I don’t profess to have a keen intellect in regards to things of an economic nature.  I couldn’t tell you, other than to repeat, perhaps, what I heard on NPR all the things that led to the collapse of the mortgage industry, Fannie Mae and Freddie Mac and the Lehmann Brothers, etc.  But what I can say, with I hope, a bit of confidence, is that the movers and shakers of this country did not do their ethics research.  They were pretty blind to the consequences of their actions, both intended and non-intended.  Most of them knew that what they were doing was questionable at best and downright despicable at worst.  These were the movers and shakers of our economy, and they failed the common good miserably.  And I, like many, have seen enough.

I wonder if Jesus felt the same way in his day, as he looked out to his social and economic world.  All those years of living at Nazareth, working in his dad’s shop, traveling to Galilee (a day’s walk or so to the ‘beach’), seeing the bustle of life at Capernaum, and the ‘big city’ of Jerusalem were shaping him.  Observing and watching his world during those quiet years before he began his public ministry, combined with his connection to his father were building to a climax.  And perhaps, like most of us in our day, he had seen enough. John’s arrest caps it all off.  So when he begins his public ministry, when he first sits down to teach ‘the crowds’ about what he has seen and what he believes, what do we hear?  What does Jesus see in people/our world?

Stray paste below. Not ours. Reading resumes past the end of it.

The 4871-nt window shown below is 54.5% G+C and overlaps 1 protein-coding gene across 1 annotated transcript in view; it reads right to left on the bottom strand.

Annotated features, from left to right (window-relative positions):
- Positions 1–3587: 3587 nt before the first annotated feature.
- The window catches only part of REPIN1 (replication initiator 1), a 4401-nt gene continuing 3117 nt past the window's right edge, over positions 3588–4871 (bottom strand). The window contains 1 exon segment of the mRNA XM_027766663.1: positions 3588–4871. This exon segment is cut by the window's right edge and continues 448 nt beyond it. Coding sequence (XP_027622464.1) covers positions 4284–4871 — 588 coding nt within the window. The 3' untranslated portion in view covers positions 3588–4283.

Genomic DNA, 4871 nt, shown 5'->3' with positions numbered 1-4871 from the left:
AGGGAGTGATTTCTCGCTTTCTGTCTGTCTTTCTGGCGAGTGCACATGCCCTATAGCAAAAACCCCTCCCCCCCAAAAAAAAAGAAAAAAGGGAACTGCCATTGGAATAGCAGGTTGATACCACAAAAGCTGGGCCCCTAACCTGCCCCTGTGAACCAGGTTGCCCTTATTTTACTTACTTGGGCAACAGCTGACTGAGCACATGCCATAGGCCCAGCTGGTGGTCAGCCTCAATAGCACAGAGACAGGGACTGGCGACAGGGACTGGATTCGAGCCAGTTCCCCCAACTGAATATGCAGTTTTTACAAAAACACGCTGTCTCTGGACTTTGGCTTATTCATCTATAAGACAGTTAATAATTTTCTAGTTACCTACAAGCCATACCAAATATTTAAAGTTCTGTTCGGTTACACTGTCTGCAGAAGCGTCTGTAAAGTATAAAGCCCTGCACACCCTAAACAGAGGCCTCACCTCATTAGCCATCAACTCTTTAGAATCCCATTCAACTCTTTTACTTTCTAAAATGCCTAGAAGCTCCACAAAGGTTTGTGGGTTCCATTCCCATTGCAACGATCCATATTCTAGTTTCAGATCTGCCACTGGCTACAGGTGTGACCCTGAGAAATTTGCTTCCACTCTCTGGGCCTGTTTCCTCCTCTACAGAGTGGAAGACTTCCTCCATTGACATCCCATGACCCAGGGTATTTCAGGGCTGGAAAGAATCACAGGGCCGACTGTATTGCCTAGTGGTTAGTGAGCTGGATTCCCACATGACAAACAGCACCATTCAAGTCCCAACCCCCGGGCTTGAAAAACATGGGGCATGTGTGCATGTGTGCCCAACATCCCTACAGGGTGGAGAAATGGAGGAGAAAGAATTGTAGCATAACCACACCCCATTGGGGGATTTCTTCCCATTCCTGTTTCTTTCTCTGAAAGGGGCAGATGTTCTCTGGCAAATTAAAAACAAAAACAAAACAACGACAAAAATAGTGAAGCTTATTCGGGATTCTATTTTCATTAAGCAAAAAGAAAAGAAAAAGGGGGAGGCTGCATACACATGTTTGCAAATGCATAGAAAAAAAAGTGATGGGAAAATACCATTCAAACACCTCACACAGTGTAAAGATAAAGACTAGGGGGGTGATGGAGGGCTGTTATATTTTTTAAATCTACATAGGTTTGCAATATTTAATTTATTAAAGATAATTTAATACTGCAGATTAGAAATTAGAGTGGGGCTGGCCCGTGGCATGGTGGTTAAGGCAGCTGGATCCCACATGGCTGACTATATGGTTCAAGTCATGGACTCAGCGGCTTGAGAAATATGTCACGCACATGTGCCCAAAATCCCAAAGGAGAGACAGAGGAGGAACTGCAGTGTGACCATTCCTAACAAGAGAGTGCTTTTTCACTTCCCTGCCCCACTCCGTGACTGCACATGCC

Let me tell you who the real movers and shakers are.  They are not whom you think they are.  They are not the leaders and policy makers, who declare war and broker peace, who establish policy and run the commerce.  Because those types of people never get it right.  They forget, lost in the worlds of their own making, what life is like at the bottom, at its most basic and simple and pure.  Do not look for these people to change the world – because they’ll never get it right.  Rather, look to those who are poor, or sorrowful, or meek, or hungry for justice, or merciful, or clean of heart, or peacemakers – these are the one who will change the world. They might have to endure persecution in the process, but they are the real movers and shakers.” These are the ones who are blessed.

That is what Jesus tells us.  And that is the refrain that Paul picks up in our second reading.  God chooses the “foolish to shame the wise…the weak chosen to shame the strong…the lowly…to reduce to nothing those who are something.” These are the ones who will live their lives with love as their driving force, and not with personal comfort or gain as its driving force. And when Jesus describes that kind of person, that kind of mover and shaker, it comes out so simply:  Blessed are poor in spirit, blessed are the meek, the ones who hunger and thirst justice, blessed are the merciful.

The danger, though, with these easy sounding phrases is that we read these beatitudes as nice and pious sounding thoughts, a comforting message to those who are victims on the forgotten side of life.  But make no mistake about this: The Beatitudes and the sermon that follows it is Jesus’ dropping of the gloves, throwing down of the gauntlets, putting the world on notice that things needed to change – AND, that PEOPLE needed to change.  They sketch out the path of love in action, love that is willing to suffer persecution for the sake of establishing the kingdom. We are to live this love to all that we meet.

So, this week, pick a beatitude, any beatitude!  Hunger and thirst for righteousness, show mercy, mourn with those who grieve, be a peacemaker.  But whatever you do, LIVE that beatitude into all the situations of your world – home, job, neighborhood, and community and world.  Because the truth is we are all called to be movers and shakers – not as the world defines that, but as our savior defines it.